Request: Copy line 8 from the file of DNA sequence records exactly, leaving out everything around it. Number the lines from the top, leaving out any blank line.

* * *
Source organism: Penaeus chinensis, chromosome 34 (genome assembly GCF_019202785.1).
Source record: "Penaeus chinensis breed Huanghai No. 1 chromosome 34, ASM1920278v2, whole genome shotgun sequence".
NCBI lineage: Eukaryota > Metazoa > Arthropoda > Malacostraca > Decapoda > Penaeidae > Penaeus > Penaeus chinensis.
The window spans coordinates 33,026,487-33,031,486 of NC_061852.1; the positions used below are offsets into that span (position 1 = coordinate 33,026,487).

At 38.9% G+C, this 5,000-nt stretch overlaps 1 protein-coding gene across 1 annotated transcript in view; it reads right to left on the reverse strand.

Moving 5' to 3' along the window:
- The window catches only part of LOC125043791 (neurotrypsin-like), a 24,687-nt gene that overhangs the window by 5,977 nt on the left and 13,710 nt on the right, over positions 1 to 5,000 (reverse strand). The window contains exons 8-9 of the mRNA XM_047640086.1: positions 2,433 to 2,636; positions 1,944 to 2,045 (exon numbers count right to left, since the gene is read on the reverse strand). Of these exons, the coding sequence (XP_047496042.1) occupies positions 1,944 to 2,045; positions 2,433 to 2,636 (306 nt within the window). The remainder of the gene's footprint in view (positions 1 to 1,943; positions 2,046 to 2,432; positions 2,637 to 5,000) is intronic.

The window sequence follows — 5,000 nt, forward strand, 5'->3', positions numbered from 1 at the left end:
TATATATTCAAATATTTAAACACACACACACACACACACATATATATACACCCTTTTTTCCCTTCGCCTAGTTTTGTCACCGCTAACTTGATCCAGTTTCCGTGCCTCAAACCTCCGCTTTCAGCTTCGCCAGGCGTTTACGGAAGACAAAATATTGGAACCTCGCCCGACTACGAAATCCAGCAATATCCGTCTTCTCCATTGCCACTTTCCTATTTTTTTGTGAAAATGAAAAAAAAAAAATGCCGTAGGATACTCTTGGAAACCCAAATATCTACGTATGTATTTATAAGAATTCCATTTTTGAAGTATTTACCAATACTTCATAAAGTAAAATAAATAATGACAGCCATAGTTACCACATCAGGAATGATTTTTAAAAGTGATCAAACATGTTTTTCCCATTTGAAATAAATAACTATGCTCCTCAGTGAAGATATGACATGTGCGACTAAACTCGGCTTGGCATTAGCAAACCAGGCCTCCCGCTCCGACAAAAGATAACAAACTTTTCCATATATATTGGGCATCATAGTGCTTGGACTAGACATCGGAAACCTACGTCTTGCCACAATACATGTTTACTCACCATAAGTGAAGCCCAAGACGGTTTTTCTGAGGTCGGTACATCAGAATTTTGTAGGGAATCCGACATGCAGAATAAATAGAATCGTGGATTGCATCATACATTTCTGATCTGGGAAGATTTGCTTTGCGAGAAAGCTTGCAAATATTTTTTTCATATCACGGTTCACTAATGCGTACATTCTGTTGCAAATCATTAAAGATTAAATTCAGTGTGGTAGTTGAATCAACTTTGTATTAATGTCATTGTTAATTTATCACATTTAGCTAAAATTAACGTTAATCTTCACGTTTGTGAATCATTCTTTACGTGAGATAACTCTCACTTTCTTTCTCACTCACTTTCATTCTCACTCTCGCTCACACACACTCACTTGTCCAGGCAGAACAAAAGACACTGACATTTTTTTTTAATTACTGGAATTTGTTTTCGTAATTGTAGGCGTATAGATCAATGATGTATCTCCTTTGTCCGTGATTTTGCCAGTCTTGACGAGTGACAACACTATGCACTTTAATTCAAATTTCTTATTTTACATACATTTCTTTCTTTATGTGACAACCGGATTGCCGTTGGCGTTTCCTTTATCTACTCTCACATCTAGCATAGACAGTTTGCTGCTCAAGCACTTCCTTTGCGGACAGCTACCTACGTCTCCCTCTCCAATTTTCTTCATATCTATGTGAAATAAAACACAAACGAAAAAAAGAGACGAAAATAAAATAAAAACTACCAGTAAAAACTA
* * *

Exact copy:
The window sequence follows — 5,000 nt, forward strand, 5'->3', positions numbered from 1 at the left end: